Using an External Configuration in Grails

By default, Grails configuration information is stored in grails-app/config/Config.groovy and contains various settings, including the configuration for logging. While this is convenient, it has caused me concern when deploying applications since Config.groovy will get compiled and placed in the war file. True, you can have different settings based on the environment (development, production, etc.), but often I can not predict what the production environment might be. Perhaps I need to tweak the logger level in production after it has been deployed. Maybe the database needs to be moved to a different server.

External configuration files allow you to make these changes without having to redeploy the war file.

Looking at the top of Config.groovy (this is from Grails 1.2.0), you will see that following fragment that has been commented out.

// locations to search for config files that get merged into the main config
// config files can either be Java properties files or ConfigSlurper scripts
 
// grails.config.locations = [ "classpath:${appName}-config.properties",
//                             "classpath:${appName}-config.groovy",
//                             "file:${userHome}/.grails/${appName}-config.properties",
//                             "file:${userHome}/.grails/${appName}-config.groovy"]

The example provided shows that configuration data can be supplied in the classpath or in the file system and can be a Groovy file or a Java properties file. I chose to use a Groovy file in the file system, so my declaration looks like the following:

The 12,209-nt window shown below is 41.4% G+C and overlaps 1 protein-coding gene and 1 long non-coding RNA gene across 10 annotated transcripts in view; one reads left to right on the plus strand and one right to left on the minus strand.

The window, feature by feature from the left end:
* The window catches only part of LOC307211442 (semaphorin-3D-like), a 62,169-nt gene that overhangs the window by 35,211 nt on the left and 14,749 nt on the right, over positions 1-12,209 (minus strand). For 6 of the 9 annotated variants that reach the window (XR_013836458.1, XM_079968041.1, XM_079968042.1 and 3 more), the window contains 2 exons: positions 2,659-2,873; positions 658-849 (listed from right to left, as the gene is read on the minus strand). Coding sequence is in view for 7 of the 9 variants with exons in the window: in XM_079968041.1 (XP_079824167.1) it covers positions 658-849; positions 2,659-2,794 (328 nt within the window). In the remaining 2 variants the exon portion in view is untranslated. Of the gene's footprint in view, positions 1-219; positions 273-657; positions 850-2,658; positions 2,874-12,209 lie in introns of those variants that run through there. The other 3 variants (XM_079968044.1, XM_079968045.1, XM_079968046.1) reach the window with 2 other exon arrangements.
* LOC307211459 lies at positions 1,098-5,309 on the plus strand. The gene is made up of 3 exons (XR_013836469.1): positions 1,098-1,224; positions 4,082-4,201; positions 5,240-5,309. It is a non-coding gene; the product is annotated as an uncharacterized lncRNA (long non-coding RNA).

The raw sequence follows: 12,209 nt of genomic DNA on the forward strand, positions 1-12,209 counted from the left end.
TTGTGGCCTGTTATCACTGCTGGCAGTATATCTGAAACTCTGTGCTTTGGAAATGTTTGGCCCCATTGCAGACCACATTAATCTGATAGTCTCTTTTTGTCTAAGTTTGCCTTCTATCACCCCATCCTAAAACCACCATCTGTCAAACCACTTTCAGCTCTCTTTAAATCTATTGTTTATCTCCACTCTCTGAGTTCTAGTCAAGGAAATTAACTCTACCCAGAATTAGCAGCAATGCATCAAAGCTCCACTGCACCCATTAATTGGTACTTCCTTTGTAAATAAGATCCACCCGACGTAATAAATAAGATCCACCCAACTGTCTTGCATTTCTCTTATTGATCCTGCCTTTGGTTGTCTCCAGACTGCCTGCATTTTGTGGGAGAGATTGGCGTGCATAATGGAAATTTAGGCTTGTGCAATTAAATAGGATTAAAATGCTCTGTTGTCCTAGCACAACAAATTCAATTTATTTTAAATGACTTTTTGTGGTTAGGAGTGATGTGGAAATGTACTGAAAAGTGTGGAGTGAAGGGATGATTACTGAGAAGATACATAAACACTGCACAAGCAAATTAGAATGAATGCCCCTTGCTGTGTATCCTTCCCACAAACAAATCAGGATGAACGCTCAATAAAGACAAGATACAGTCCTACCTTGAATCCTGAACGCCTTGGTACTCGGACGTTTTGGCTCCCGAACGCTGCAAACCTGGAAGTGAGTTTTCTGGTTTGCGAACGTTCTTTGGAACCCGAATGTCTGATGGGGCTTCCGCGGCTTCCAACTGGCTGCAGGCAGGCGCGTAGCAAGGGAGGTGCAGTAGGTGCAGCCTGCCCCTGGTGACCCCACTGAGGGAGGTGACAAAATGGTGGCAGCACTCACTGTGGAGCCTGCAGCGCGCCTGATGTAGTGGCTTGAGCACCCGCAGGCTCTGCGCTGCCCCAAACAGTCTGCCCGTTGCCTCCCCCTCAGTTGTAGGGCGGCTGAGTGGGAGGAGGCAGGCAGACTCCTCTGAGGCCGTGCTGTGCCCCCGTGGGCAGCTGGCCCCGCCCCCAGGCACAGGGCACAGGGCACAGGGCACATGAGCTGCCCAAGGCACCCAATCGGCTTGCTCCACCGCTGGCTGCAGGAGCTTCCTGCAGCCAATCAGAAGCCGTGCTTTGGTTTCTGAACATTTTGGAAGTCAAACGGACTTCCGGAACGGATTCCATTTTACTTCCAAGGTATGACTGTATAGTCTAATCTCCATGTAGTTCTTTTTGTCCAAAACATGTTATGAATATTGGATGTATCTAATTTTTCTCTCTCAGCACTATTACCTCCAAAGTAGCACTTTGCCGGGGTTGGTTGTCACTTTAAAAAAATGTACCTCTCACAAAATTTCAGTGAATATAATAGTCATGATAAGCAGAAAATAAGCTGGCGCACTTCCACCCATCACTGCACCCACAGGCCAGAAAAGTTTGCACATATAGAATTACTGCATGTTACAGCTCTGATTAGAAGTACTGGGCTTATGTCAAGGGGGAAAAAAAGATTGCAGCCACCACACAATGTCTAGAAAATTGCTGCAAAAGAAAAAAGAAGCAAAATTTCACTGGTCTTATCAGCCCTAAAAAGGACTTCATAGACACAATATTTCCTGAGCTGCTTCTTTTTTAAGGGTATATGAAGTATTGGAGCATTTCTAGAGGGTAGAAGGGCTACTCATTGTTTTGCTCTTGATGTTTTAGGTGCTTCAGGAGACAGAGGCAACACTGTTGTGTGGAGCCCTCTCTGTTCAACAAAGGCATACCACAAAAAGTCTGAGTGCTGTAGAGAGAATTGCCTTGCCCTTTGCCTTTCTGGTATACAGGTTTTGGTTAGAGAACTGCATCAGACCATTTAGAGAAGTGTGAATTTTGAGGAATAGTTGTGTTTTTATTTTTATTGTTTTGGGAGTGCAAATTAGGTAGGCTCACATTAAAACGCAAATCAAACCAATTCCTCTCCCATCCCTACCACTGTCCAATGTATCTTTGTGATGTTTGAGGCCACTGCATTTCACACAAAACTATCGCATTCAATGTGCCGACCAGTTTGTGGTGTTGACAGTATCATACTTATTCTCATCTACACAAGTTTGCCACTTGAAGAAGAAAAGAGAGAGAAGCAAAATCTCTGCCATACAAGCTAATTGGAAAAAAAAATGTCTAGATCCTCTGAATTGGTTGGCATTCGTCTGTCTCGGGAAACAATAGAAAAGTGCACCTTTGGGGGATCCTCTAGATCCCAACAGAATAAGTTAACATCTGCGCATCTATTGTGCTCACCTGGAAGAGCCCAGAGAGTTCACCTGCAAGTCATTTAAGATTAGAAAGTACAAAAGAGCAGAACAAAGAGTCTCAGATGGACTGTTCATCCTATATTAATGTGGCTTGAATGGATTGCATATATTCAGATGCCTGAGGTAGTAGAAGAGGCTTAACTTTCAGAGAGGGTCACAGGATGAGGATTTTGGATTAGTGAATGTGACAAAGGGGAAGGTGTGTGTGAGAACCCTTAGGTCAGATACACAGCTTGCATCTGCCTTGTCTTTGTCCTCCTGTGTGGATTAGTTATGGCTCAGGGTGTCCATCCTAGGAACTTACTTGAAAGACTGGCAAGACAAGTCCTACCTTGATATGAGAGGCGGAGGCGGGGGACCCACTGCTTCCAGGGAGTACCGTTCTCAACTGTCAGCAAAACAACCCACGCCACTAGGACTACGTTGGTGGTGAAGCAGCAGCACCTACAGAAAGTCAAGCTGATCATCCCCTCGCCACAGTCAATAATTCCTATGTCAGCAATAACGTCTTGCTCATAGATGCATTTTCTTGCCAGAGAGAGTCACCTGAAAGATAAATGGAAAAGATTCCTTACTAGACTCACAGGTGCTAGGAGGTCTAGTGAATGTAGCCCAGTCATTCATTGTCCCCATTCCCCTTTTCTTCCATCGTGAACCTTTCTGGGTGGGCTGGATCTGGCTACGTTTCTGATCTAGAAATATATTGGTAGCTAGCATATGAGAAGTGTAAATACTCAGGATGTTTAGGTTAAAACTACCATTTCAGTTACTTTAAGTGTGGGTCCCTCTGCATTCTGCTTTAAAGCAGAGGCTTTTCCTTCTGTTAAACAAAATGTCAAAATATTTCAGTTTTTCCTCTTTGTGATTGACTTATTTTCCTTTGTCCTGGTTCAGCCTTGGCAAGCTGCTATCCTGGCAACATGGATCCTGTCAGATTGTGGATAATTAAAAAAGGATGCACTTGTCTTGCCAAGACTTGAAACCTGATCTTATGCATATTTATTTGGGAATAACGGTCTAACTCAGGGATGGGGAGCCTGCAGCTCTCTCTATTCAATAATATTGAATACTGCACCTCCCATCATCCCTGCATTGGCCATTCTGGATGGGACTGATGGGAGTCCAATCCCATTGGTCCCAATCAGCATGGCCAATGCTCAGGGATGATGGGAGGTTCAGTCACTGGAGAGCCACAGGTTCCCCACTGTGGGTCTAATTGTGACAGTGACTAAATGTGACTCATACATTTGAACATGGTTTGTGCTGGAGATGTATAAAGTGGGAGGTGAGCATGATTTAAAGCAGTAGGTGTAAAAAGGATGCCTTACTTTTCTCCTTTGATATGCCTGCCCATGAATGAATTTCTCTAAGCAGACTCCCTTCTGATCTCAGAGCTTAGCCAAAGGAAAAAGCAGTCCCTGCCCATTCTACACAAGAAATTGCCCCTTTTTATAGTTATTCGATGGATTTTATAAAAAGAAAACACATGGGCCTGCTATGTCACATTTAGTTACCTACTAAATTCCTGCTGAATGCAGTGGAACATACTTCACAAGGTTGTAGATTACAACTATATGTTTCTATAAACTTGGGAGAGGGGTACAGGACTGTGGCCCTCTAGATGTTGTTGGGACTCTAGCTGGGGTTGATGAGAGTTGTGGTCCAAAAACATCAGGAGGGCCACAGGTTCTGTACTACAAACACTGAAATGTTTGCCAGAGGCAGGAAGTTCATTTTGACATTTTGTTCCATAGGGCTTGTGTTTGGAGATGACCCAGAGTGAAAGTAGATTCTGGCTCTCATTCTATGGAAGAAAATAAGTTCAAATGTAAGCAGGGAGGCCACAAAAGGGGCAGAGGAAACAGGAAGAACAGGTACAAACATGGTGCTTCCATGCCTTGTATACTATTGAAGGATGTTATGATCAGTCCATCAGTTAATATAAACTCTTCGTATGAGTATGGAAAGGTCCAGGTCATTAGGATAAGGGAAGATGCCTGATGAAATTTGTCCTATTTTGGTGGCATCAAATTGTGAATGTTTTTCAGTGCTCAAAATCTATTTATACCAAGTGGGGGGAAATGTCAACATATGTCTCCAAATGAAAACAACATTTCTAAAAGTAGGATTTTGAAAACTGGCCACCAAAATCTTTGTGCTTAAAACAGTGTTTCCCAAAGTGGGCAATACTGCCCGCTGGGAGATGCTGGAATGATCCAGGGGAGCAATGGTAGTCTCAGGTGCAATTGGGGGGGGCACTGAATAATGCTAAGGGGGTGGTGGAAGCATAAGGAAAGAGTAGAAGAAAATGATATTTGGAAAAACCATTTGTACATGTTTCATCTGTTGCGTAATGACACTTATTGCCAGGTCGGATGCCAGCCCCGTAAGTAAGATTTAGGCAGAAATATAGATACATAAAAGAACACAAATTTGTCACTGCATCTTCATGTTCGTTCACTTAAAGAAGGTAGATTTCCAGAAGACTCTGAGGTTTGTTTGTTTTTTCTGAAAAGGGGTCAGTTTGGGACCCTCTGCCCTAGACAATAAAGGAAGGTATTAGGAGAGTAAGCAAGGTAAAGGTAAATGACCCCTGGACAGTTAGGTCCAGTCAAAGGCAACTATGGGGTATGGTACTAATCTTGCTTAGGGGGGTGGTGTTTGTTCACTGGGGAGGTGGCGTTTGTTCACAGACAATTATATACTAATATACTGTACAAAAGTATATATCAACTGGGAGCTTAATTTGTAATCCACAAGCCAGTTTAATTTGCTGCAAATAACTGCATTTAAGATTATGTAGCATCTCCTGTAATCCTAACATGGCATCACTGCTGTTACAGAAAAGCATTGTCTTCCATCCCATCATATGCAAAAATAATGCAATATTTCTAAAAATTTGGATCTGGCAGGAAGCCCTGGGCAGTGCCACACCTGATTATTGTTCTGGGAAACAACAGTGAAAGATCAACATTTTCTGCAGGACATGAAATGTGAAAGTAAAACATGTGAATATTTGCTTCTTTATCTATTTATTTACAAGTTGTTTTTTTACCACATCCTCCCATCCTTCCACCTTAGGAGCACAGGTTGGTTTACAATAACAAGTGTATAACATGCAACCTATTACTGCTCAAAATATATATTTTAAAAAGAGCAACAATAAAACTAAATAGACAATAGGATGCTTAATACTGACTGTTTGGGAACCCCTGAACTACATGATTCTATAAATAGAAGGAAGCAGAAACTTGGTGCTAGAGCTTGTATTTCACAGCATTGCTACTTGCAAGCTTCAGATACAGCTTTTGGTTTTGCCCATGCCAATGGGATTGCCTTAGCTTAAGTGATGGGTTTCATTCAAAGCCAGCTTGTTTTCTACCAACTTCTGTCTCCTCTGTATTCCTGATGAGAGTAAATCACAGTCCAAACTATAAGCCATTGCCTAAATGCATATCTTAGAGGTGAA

grails.config.locations = [ "file:${userHome}/.grails/${appName}-config.groovy" ]

Note: This was for testing. For production use, I would use a directory like: /grails/app-config or use the classpath location.

To test the idea, I commented out all the logging configuration in Config.groovy. My test application name is st3, so my st3-config.groovy file contains the following:

// log4j configuration
log4j = {
    appenders {
        rollingFile name:'rollingFile', maxFileSize:102400, maxBackupIndex: 5, file:'/temp/logs/st3.log',
                    layout:pattern(conversionPattern:'%d %-5p %c{2} %x - %m%n')
        console name:'stdout', layout:pattern(conversionPattern: '%c{2} %m%n')
    }
 
    root {
        error 'stdout', 'rollingFile'
    }
 
    error  'org.codehaus.groovy.grails.web.servlet',  //  controllers
               'org.codehaus.groovy.grails.web.pages', //  GSP
               'org.codehaus.groovy.grails.web.sitemesh', //  layouts
               'org.codehaus.groovy.grails.web.mapping.filter', // URL mapping
               'org.codehaus.groovy.grails.web.mapping', // URL mapping
               'org.codehaus.groovy.grails.commons', // core / classloading
               'org.codehaus.groovy.grails.plugins', // plugins
               'org.codehaus.groovy.grails.orm.hibernate', // hibernate integration
               'org.springframework',
               'org.hibernate',
               'net.sf.ehcache.hibernate',
	       'org.apache'
 
    warn   'org.mortbay.log'
 
    debug  'grails.app'
 
}
 
// st3 properties
st3.importDb.url='jdbc:mysql://localhost/jsfsc'

This configuration changes the default “layout” for the console logging and adds a rolling file appender as well. The last line of the file defines a new configuration property called st3.importDb.url to demonstration how you could handle application properties.

You can access the configuration in your controllers through the grailsApplication property that gets injected as follows:

println grailsApplication.config.st3.importDb.url

If you want to access configuration data in a service, you can do so as follows:

import org.codehaus.groovy.grails.commons.*
 
class DataLoaderService {
    def config = ConfigurationHolder.config
 
    boolean transactional = true
 
    def loadData() {
        log.debug 'loadData called debug'
        log.debug "st3.importDb.url = ${config.st3.importDb.url}"
    }
}

Now you have the flexibility to configure your application the way to want.

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